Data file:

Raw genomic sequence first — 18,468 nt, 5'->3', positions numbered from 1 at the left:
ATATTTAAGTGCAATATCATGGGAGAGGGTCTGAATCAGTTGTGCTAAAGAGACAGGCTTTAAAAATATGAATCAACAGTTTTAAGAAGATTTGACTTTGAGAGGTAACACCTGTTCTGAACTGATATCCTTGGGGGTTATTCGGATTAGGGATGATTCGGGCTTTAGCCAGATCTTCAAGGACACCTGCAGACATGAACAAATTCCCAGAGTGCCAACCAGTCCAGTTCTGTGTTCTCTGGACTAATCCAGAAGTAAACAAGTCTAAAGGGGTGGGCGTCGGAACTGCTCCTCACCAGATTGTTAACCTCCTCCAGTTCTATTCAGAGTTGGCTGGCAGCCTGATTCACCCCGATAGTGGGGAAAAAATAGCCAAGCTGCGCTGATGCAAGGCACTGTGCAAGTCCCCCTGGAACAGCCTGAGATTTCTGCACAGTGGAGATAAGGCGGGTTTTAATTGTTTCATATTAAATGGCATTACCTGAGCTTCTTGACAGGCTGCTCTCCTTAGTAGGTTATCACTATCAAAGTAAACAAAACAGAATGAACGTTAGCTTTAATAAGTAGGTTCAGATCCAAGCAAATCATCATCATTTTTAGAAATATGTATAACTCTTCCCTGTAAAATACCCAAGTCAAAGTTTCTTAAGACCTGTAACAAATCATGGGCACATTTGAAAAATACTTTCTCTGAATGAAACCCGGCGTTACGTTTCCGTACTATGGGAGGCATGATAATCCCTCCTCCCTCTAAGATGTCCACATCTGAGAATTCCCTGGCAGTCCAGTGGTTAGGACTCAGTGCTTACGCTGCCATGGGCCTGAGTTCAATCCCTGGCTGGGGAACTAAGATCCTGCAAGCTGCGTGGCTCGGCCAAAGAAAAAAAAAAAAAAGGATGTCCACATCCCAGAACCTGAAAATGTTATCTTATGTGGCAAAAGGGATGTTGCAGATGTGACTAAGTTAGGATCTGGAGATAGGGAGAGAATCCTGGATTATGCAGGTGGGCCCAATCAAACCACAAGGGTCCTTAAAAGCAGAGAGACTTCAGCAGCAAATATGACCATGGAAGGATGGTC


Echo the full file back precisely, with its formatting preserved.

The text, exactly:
Raw genomic sequence first — 18,468 nt, 5'->3', positions numbered from 1 at the left:
ATATTTAAGTGCAATATCATGGGAGAGGGTCTGAATCAGTTGTGCTAAAGAGACAGGCTTTAAAAATATGAATCAACAGTTTTAAGAAGATTTGACTTTGAGAGGTAACACCTGTTCTGAACTGATATCCTTGGGGGTTATTCGGATTAGGGATGATTCGGGCTTTAGCCAGATCTTCAAGGACACCTGCAGACATGAACAAATTCCCAGAGTGCCAACCAGTCCAGTTCTGTGTTCTCTGGACTAATCCAGAAGTAAACAAGTCTAAAGGGGTGGGCGTCGGAACTGCTCCTCACCAGATTGTTAACCTCCTCCAGTTCTATTCAGAGTTGGCTGGCAGCCTGATTCACCCCGATAGTGGGGAAAAAATAGCCAAGCTGCGCTGATGCAAGGCACTGTGCAAGTCCCCCTGGAACAGCCTGAGATTTCTGCACAGTGGAGATAAGGCGGGTTTTAATTGTTTCATATTAAATGGCATTACCTGAGCTTCTTGACAGGCTGCTCTCCTTAGTAGGTTATCACTATCAAAGTAAACAAAACAGAATGAACGTTAGCTTTAATAAGTAGGTTCAGATCCAAGCAAATCATCATCATTTTTAGAAATATGTATAACTCTTCCCTGTAAAATACCCAAGTCAAAGTTTCTTAAGACCTGTAACAAATCATGGGCACATTTGAAAAATACTTTCTCTGAATGAAACCCGGCGTTACGTTTCCGTACTATGGGAGGCATGATAATCCCTCCTCCCTCTAAGATGTCCACATCTGAGAATTCCCTGGCAGTCCAGTGGTTAGGACTCAGTGCTTACGCTGCCATGGGCCTGAGTTCAATCCCTGGCTGGGGAACTAAGATCCTGCAAGCTGCGTGGCTCGGCCAAAGAAAAAAAAAAAAAAGGATGTCCACATCCCAGAACCTGAAAATGTTATCTTATGTGGCAAAAGGGATGTTGCAGATGTGACTAAGTTAGGATCTGGAGATAGGGAGAGAATCCTGGATTATGCAGGTGGGCCCAATCAAACCACAAGGGTCCTTAAAAGCAGAGAGACTTCAGCAGCAAATATGACCATGGAAGGATGGTC